In her phenomenally popular essays and long-running Tumblr blog, Roxane Gay has written with intimacy and sensitivity about food and body, using her own emotional and psychological struggles as a means of exploring our shared anxieties over pleasure, consumption, appearance, and health. As a woman who describes her own body as “wildly undisciplined,” Roxane understands the tension between desire and denial, between self-comfort and self-care. In Hunger, she explores her own past—including the devastating act of violence that acted as a turning point in her young life—and brings readers along on her journey to understand and ultimately save herself.
With the bracing candor, vulnerability, and power that have made her one of the most admired writers of her generation, Roxane explores what it means to learn to take care of yourself: how to feed your hungers for delicious and satisfying food, a smaller and safer body, and a body that can love and be loved—in a time when the bigger you are, the smaller your world becomes.
Hunger by Roxane Gay
Publisher: Harper Collins
Genre: Non-Fiction, Memoir, Feminism
Publication Date: June 13th, 2017
I often say that reading and writing saved my life. I mean that quite literally.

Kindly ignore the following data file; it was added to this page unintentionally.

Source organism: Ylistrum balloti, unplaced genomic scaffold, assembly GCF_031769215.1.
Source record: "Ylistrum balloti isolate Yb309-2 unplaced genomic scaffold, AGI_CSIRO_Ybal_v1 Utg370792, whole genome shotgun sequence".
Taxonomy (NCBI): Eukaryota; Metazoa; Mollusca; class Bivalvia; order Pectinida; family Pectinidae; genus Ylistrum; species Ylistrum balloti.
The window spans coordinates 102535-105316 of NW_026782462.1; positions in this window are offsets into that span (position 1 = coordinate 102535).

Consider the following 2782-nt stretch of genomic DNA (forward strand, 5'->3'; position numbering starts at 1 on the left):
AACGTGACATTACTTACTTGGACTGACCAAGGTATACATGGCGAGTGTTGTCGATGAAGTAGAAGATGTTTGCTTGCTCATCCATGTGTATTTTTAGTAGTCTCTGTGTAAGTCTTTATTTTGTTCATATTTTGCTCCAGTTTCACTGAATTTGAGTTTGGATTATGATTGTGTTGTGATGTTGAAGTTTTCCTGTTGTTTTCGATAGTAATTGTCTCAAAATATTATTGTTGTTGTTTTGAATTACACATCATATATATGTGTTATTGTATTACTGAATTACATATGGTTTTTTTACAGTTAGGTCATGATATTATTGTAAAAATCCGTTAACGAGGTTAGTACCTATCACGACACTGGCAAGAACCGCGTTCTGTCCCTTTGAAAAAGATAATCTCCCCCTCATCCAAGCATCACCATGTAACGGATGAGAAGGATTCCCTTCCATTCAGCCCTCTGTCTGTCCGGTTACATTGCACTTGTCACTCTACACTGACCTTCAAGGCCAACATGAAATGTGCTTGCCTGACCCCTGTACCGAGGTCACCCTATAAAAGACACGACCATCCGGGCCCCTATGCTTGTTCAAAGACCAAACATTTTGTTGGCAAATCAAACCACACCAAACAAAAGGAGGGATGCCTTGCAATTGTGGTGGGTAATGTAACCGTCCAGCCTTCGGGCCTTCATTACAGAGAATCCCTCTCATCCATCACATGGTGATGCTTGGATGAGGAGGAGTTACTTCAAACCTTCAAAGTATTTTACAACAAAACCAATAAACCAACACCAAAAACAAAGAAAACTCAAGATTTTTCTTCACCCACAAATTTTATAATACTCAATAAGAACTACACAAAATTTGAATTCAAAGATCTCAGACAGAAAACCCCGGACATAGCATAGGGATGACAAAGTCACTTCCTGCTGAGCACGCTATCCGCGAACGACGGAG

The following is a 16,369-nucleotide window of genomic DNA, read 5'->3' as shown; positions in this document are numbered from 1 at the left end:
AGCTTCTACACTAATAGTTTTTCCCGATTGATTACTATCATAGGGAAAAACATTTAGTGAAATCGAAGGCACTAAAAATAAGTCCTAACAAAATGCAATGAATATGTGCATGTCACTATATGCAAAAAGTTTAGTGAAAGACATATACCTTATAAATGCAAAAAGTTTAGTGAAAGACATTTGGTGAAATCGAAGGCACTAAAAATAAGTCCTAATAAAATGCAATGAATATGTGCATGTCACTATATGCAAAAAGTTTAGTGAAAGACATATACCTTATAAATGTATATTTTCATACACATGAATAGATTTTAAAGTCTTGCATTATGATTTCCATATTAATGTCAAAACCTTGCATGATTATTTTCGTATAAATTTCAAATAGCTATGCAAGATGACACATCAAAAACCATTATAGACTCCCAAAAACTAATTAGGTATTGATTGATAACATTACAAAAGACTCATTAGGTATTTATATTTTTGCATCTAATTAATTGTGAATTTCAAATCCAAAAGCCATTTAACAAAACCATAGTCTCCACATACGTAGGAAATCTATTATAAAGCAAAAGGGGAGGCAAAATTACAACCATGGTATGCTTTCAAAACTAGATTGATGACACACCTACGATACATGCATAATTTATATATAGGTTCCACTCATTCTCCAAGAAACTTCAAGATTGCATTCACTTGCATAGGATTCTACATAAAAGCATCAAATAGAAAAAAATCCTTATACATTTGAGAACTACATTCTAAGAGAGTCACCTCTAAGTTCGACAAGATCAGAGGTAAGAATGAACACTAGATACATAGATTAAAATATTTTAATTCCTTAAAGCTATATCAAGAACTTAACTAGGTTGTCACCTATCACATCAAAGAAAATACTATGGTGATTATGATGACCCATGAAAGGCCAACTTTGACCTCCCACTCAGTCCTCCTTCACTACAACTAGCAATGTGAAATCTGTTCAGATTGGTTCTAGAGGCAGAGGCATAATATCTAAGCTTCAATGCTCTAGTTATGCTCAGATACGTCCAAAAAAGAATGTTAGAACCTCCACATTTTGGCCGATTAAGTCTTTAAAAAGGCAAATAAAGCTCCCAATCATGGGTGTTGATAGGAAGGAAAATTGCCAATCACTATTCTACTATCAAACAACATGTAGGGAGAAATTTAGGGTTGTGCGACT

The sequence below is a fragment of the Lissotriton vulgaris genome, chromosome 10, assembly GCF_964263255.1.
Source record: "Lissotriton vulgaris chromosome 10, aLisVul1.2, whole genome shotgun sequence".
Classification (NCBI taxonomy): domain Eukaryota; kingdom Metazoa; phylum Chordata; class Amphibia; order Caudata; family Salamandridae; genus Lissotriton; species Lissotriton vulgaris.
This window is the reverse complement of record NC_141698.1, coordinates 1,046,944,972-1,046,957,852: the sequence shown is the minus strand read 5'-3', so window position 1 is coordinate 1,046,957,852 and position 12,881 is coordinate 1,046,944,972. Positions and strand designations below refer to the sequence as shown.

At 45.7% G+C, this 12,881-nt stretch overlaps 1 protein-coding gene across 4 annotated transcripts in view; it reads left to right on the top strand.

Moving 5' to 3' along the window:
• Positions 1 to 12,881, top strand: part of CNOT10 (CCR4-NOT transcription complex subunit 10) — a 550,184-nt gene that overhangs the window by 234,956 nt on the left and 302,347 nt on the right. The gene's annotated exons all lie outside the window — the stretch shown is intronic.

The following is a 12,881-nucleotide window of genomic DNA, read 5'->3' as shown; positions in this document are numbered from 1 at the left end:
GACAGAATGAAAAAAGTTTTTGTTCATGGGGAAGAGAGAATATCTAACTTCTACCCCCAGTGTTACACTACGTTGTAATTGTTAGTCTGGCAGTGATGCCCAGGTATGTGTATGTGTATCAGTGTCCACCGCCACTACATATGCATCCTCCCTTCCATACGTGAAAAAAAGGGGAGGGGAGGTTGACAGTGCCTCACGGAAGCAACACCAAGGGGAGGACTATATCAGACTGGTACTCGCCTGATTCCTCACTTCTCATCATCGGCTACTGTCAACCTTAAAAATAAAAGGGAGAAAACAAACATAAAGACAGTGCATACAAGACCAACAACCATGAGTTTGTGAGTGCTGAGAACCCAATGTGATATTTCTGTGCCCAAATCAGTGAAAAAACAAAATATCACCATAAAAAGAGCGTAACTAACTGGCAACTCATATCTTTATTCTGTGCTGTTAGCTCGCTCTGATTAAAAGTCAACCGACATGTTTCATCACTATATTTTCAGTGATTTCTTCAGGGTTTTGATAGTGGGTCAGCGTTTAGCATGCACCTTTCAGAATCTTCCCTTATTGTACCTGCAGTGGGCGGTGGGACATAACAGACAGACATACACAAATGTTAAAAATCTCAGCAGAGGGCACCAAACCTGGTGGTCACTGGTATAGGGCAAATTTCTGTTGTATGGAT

This book was heartbreaking.
I’m usually not too fond of listening to audiobooks, but memoirs and biographies are the rare exception in which I actually prefer them, especially if the authors themselves are reading their work.
Roxane Gay speaks from her heart in Hunger. Her words are raw, unfiltered, and unflinching. You feel her deep-seated pain, and you feel her struggle to cope with the abuse she had to endure in her past, which is still inflicting pain in her present. Her words burrow themselves deep in your mind, preparing to stay there for a long time.
I tried to be the good girl my parents wanted me to be, but it was exhausting. On so many occasions, I wanted to tell them something was wrong. That I was dying inside.
I don’t think I have ever sympathized so deeply with someone whose pain comes from circumstances I can’t even come close to being able to relate to, and I was more than surprised to find people criticizing Roxane Gay for supposedly “doing nothing but complain about her life, and blame others for her misery” in this book.
Maybe I’m biased, because I write myself, but to me it read more like the words of a woman who is bringing her pain to paper, and trying to come to terms with, and process the tormenting thoughts, and resulting habits that are (at the time this book was written), and have been haunting her for most of her life.
I was broken, and then I broke some more, and I am not yet healed, but I have started believing I will be.
If you’re looking for an honest, powerful, and worthwhile memoir, I whole-heartedly recommend reading Hunger.
Have you read this book? What did you think of it?
Do you listen to audiobooks?
Do you like reading memoirs or biographies?